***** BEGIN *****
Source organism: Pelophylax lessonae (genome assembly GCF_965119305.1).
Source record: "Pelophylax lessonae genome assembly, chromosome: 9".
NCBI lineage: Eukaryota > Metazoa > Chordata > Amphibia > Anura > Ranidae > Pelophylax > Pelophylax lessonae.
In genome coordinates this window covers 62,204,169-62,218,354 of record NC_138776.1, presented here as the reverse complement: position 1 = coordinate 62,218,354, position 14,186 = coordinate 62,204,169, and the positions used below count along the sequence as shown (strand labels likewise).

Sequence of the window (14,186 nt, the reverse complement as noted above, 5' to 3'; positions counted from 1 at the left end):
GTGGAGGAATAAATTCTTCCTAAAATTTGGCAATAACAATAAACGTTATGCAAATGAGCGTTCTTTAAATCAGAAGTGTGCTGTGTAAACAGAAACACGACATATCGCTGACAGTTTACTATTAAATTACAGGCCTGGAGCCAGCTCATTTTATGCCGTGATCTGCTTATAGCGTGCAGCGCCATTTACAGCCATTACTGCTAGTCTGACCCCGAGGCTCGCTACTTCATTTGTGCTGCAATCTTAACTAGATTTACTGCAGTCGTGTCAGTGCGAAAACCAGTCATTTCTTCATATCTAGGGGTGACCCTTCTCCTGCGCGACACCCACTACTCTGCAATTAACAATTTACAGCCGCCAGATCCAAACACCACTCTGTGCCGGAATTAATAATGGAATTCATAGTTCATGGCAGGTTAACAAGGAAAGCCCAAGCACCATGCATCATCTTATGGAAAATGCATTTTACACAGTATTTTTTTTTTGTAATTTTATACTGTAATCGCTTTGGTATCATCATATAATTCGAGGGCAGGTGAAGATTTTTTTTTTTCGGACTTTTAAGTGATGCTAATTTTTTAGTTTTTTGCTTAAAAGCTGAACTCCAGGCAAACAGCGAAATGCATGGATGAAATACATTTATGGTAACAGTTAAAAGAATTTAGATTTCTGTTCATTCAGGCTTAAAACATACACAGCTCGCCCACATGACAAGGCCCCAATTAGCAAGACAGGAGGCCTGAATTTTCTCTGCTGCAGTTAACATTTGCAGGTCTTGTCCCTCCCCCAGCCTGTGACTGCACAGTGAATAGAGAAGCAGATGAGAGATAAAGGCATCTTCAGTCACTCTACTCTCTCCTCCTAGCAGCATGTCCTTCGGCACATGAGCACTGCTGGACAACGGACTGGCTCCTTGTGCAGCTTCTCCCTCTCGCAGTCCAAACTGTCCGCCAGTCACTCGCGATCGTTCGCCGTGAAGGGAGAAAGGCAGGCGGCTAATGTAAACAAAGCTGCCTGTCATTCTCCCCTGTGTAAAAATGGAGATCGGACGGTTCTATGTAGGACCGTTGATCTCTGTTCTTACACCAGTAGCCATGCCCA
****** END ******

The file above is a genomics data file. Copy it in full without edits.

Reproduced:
Source organism: Pelophylax lessonae (genome assembly GCF_965119305.1).
Source record: "Pelophylax lessonae genome assembly, chromosome: 9".
NCBI lineage: Eukaryota > Metazoa > Chordata > Amphibia > Anura > Ranidae > Pelophylax > Pelophylax lessonae.
In genome coordinates this window covers 62,204,169-62,218,354 of record NC_138776.1, presented here as the reverse complement: position 1 = coordinate 62,218,354, position 14,186 = coordinate 62,204,169, and the positions used below count along the sequence as shown (strand labels likewise).

Sequence of the window (14,186 nt, the reverse complement as noted above, 5' to 3'; positions counted from 1 at the left end):
GTGGAGGAATAAATTCTTCCTAAAATTTGGCAATAACAATAAACGTTATGCAAATGAGCGTTCTTTAAATCAGAAGTGTGCTGTGTAAACAGAAACACGACATATCGCTGACAGTTTACTATTAAATTACAGGCCTGGAGCCAGCTCATTTTATGCCGTGATCTGCTTATAGCGTGCAGCGCCATTTACAGCCATTACTGCTAGTCTGACCCCGAGGCTCGCTACTTCATTTGTGCTGCAATCTTAACTAGATTTACTGCAGTCGTGTCAGTGCGAAAACCAGTCATTTCTTCATATCTAGGGGTGACCCTTCTCCTGCGCGACACCCACTACTCTGCAATTAACAATTTACAGCCGCCAGATCCAAACACCACTCTGTGCCGGAATTAATAATGGAATTCATAGTTCATGGCAGGTTAACAAGGAAAGCCCAAGCACCATGCATCATCTTATGGAAAATGCATTTTACACAGTATTTTTTTTTTGTAATTTTATACTGTAATCGCTTTGGTATCATCATATAATTCGAGGGCAGGTGAAGATTTTTTTTTTTCGGACTTTTAAGTGATGCTAATTTTTTAGTTTTTTGCTTAAAAGCTGAACTCCAGGCAAACAGCGAAATGCATGGATGAAATACATTTATGGTAACAGTTAAAAGAATTTAGATTTCTGTTCATTCAGGCTTAAAACATACACAGCTCGCCCACATGACAAGGCCCCAATTAGCAAGACAGGAGGCCTGAATTTTCTCTGCTGCAGTTAACATTTGCAGGTCTTGTCCCTCCCCCAGCCTGTGACTGCACAGTGAATAGAGAAGCAGATGAGAGATAAAGGCATCTTCAGTCACTCTACTCTCTCCTCCTAGCAGCATGTCCTTCGGCACATGAGCACTGCTGGACAACGGACTGGCTCCTTGTGCAGCTTCTCCCTCTCGCAGTCCAAACTGTCCGCCAGTCACTCGCGATCGTTCGCCGTGAAGGGAGAAAGGCAGGCGGCTAATGTAAACAAAGCTGCCTGTCATTCTCCCCTGTGTAAAAATGGAGATCGGACGGTTCTATGTAGGACCGTTGATCTCTGTTCTTACACCAGTAGCCATGCCCA